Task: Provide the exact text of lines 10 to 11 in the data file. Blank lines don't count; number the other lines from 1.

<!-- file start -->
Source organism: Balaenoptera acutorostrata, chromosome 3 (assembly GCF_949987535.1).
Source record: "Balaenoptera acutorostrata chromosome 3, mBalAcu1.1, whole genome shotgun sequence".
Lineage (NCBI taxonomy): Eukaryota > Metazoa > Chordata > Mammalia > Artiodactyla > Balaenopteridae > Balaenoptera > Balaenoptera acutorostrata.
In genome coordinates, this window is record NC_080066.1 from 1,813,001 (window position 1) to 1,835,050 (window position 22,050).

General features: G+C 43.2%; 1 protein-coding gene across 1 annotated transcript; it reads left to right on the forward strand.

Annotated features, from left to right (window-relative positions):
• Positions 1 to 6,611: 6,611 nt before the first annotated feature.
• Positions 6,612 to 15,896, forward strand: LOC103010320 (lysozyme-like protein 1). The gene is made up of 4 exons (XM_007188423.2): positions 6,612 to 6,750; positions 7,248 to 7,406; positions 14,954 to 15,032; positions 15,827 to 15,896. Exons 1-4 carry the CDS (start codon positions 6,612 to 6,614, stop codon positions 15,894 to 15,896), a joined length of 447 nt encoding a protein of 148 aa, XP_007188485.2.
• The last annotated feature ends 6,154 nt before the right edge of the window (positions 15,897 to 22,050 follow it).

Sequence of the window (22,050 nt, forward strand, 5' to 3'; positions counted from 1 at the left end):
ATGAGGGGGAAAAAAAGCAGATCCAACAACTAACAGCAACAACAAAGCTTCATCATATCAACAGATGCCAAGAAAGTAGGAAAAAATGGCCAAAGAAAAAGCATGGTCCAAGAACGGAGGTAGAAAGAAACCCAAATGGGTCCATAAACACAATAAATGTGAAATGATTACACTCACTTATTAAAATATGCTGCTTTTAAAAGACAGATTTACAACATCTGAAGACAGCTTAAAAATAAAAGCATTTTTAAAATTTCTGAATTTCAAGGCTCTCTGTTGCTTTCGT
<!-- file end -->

Sequence of the window (22,050 nt, forward strand, 5' to 3'; positions counted from 1 at the left end):
ATGAGGGGGAAAAAAAGCAGATCCAACAACTAACAGCAACAACAAAGCTTCATCATATCAACAGATGCCAAGAAAGTAGGAAAAAATGGCCAAAGAAAAAGCATGGTCCAAGAACGGAGGTAGAAAGAAACCCAAATGGGTCCATAAACACAATAAATGTGAAATGATTACACTCACTTATTAAAATATGCTGCTTTTAAAAGACAGATTTACAACATCTGAAGACAGCTTAAAAATAAAAGCATTTTTAAAATTTCTGAATTTCAAGGCTCTCTGTTGCTTTCGT